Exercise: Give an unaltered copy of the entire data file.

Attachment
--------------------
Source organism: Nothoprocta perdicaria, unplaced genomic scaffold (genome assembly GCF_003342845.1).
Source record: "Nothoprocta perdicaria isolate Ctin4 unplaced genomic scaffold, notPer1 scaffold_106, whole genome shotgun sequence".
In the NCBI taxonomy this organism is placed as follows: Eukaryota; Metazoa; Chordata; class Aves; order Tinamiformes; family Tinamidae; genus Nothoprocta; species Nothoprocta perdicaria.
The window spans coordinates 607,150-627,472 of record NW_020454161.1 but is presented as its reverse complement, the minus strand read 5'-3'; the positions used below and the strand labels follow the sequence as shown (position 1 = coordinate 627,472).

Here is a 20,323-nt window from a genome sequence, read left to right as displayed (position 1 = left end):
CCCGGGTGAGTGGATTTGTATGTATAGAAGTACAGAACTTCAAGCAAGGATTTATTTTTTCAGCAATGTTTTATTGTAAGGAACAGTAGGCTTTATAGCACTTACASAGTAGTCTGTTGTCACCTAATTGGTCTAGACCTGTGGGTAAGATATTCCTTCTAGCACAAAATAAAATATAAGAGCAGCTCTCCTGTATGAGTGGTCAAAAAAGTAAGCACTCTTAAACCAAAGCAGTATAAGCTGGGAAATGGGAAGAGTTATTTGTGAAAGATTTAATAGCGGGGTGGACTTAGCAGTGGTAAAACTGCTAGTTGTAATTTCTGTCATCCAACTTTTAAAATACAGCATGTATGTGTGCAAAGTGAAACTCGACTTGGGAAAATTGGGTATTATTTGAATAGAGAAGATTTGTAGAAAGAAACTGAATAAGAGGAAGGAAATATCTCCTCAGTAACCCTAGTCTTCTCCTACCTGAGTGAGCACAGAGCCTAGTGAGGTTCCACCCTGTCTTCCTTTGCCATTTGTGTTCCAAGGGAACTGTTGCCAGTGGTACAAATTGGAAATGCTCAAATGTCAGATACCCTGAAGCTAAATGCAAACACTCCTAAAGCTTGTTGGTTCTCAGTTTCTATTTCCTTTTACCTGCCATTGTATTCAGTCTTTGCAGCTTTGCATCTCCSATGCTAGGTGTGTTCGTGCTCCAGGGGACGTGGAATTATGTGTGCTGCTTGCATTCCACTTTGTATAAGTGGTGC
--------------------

Source organism: Nothoprocta perdicaria, unplaced genomic scaffold (genome assembly GCF_003342845.1).
Source record: "Nothoprocta perdicaria isolate Ctin4 unplaced genomic scaffold, notPer1 scaffold_106, whole genome shotgun sequence".
In the NCBI taxonomy this organism is placed as follows: Eukaryota; Metazoa; Chordata; class Aves; order Tinamiformes; family Tinamidae; genus Nothoprocta; species Nothoprocta perdicaria.
The window spans coordinates 607,150-627,472 of record NW_020454161.1 but is presented as its reverse complement, the minus strand read 5'-3'; the positions used below and the strand labels follow the sequence as shown (position 1 = coordinate 627,472).

Here is a 20,323-nt window from a genome sequence, read left to right as displayed (position 1 = left end):
CCCGGGTGAGTGGATTTGTATGTATAGAAGTACAGAACTTCAAGCAAGGATTTATTTTTTCAGCAATGTTTTATTGTAAGGAACAGTAGGCTTTATAGCACTTACASAGTAGTCTGTTGTCACCTAATTGGTCTAGACCTGTGGGTAAGATATTCCTTCTAGCACAAAATAAAATATAAGAGCAGCTCTCCTGTATGAGTGGTCAAAAAAGTAAGCACTCTTAAACCAAAGCAGTATAAGCTGGGAAATGGGAAGAGTTATTTGTGAAAGATTTAATAGCGGGGTGGACTTAGCAGTGGTAAAACTGCTAGTTGTAATTTCTGTCATCCAACTTTTAAAATACAGCATGTATGTGTGCAAAGTGAAACTCGACTTGGGAAAATTGGGTATTATTTGAATAGAGAAGATTTGTAGAAAGAAACTGAATAAGAGGAAGGAAATATCTCCTCAGTAACCCTAGTCTTCTCCTACCTGAGTGAGCACAGAGCCTAGTGAGGTTCCACCCTGTCTTCCTTTGCCATTTGTGTTCCAAGGGAACTGTTGCCAGTGGTACAAATTGGAAATGCTCAAATGTCAGATACCCTGAAGCTAAATGCAAACACTCCTAAAGCTTGTTGGTTCTCAGTTTCTATTTCCTTTTACCTGCCATTGTATTCAGTCTTTGCAGCTTTGCATCTCCSATGCTAGGTGTGTTCGTGCTCCAGGGGACGTGGAATTATGTGTGCTGCTTGCATTCCACTTTGTATAAGTGGTGC